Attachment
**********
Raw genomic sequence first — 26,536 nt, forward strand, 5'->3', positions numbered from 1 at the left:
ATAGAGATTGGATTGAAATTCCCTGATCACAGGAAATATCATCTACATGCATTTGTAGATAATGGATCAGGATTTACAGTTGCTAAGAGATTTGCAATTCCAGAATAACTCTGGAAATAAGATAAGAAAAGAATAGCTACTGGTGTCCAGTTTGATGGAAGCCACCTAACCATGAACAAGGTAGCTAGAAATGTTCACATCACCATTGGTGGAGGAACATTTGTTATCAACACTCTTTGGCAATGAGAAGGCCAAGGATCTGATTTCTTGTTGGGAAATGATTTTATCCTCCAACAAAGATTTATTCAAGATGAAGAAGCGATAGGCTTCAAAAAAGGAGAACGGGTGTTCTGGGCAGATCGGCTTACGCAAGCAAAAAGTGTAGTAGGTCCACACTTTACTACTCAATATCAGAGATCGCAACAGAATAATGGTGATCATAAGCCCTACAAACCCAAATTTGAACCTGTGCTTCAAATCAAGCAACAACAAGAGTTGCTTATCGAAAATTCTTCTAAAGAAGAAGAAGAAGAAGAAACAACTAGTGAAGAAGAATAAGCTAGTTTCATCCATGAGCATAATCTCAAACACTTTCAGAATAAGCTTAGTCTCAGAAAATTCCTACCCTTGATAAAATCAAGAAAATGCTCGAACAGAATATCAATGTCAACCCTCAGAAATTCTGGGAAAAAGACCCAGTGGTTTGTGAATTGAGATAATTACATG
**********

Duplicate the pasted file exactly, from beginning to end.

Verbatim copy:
Raw genomic sequence first — 26,536 nt, forward strand, 5'->3', positions numbered from 1 at the left:
ATAGAGATTGGATTGAAATTCCCTGATCACAGGAAATATCATCTACATGCATTTGTAGATAATGGATCAGGATTTACAGTTGCTAAGAGATTTGCAATTCCAGAATAACTCTGGAAATAAGATAAGAAAAGAATAGCTACTGGTGTCCAGTTTGATGGAAGCCACCTAACCATGAACAAGGTAGCTAGAAATGTTCACATCACCATTGGTGGAGGAACATTTGTTATCAACACTCTTTGGCAATGAGAAGGCCAAGGATCTGATTTCTTGTTGGGAAATGATTTTATCCTCCAACAAAGATTTATTCAAGATGAAGAAGCGATAGGCTTCAAAAAAGGAGAACGGGTGTTCTGGGCAGATCGGCTTACGCAAGCAAAAAGTGTAGTAGGTCCACACTTTACTACTCAATATCAGAGATCGCAACAGAATAATGGTGATCATAAGCCCTACAAACCCAAATTTGAACCTGTGCTTCAAATCAAGCAACAACAAGAGTTGCTTATCGAAAATTCTTCTAAAGAAGAAGAAGAAGAAGAAACAACTAGTGAAGAAGAATAAGCTAGTTTCATCCATGAGCATAATCTCAAACACTTTCAGAATAAGCTTAGTCTCAGAAAATTCCTACCCTTGATAAAATCAAGAAAATGCTCGAACAGAATATCAATGTCAACCCTCAGAAATTCTGGGAAAAAGACCCAGTGGTTTGTGAATTGAGATAATTACATG